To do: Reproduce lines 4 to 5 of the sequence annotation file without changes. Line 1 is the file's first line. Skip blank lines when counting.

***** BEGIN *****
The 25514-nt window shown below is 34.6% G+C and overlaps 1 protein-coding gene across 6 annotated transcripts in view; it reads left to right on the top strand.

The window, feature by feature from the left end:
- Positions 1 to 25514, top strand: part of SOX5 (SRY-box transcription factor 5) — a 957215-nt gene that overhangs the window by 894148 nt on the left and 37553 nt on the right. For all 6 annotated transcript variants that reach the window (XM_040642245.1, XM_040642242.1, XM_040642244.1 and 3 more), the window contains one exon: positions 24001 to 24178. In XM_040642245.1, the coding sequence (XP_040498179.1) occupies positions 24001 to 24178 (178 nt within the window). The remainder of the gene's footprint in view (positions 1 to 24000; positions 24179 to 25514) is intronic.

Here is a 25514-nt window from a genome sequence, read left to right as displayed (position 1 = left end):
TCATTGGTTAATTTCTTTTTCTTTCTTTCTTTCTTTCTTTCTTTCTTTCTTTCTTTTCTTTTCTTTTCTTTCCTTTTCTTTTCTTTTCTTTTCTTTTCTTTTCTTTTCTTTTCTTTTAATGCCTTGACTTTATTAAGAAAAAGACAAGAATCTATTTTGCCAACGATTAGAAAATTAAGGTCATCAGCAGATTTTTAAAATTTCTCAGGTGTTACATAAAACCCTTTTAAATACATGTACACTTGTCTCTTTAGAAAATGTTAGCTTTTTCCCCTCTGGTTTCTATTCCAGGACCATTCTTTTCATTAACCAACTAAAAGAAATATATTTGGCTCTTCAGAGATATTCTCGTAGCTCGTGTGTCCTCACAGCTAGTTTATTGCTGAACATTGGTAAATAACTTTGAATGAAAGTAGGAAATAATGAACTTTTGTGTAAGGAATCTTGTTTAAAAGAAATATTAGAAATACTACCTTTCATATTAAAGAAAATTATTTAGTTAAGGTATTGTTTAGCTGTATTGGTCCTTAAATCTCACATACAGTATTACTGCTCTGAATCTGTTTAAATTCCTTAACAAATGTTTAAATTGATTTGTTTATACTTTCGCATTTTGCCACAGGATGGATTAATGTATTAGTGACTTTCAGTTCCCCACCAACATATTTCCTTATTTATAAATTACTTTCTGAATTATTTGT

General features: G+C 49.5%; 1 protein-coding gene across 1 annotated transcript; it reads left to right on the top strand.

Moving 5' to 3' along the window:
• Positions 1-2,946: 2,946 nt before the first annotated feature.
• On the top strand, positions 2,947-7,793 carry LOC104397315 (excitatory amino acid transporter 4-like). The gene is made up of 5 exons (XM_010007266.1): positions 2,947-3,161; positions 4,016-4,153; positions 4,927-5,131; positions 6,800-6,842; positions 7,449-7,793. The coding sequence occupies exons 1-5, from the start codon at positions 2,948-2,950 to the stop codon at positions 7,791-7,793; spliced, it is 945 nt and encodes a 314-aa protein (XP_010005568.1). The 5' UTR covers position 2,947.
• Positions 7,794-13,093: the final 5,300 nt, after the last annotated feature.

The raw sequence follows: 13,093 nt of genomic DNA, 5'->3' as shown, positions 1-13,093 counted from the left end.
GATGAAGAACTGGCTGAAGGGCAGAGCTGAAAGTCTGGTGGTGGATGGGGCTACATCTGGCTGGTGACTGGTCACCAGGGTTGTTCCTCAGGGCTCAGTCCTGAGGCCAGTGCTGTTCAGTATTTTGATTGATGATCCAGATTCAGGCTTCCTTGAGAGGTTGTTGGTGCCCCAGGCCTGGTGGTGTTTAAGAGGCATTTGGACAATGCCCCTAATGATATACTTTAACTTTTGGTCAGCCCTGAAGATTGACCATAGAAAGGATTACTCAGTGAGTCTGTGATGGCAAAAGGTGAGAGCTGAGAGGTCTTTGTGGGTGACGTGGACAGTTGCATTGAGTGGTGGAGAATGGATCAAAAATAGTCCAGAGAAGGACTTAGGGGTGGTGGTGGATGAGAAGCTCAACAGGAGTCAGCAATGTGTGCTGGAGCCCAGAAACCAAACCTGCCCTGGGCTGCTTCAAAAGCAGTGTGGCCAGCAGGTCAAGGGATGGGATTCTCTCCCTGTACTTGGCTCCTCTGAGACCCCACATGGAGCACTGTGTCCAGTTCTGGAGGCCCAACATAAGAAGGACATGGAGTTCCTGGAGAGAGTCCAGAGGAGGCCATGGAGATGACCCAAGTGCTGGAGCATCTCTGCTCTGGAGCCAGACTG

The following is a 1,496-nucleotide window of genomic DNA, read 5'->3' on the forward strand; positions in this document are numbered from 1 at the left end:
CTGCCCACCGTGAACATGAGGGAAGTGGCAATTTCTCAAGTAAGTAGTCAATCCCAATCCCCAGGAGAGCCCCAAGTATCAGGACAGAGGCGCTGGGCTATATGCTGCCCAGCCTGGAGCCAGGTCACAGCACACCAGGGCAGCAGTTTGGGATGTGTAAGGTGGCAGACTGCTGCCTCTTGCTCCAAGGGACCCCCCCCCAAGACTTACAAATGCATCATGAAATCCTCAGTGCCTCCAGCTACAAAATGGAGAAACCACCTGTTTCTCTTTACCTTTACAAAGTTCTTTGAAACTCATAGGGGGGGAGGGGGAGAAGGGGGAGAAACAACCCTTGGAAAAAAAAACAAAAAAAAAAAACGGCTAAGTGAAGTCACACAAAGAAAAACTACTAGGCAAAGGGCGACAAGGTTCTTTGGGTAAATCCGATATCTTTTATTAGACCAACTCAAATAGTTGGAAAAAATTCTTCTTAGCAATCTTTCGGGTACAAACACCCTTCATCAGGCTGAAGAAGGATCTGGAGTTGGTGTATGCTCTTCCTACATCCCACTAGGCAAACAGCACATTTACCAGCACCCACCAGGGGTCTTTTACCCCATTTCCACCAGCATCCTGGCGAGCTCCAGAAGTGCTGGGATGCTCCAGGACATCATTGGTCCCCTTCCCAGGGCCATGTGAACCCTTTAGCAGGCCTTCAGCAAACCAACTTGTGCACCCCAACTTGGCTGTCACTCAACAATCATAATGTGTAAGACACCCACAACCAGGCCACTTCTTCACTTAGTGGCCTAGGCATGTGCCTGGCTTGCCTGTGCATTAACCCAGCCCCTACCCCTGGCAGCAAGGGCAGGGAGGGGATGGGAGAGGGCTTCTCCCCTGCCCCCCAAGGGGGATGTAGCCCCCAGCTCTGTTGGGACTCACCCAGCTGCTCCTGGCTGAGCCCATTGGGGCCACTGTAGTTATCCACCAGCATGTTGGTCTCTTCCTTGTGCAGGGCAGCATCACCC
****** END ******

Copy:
Here is a 25514-nt window from a genome sequence, read left to right as displayed (position 1 = left end):
TCATTGGTTAATTTCTTTTTCTTTCTTTCTTTCTTTCTTTCTTTCTTTCTTTCTTTTCTTTTCTTTTCTTTCCTTTTCTTTTCTTTTCTTTTCTTTTCTTTTCTTTTCTTTTCTTTTAATGCCTTGACTTTATTAAGAAAAAGACAAGAATCTATTTTGCCAACGATTAGAAAATTAAGGTCATCAGCAGATTTTTAAAATTTCTCAGGTGTTACATAAAACCCTTTTAAATACATGTACACTTGTCTCTTTAGAAAATGTTAGCTTTTTCCCCTCTGGTTTCTATTCCAGGACCATTCTTTTCATTAACCAACTAAAAGAAATATATTTGGCTCTTCAGAGATATTCTCGTAGCTCGTGTGTCCTCACAGCTAGTTTATTGCTGAACATTGGTAAATAACTTTGAATGAAAGTAGGAAATAATGAACTTTTGTGTAAGGAATCTTGTTTAAAAGAAATATTAGAAATACTACCTTTCATATTAAAGAAAATTATTTAGTTAAGGTATTGTTTAGCTGTATTGGTCCTTAAATCTCACATACAGTATTACTGCTCTGAATCTGTTTAAATTCCTTAACAAATGTTTAAATTGATTTGTTTATACTTTCGCATTTTGCCACAGGATGGATTAATGTATTAGTGACTTTCAGTTCCCCACCAACATATTTCCTTATTTATAAATTACTTTCTGAATTATTTGT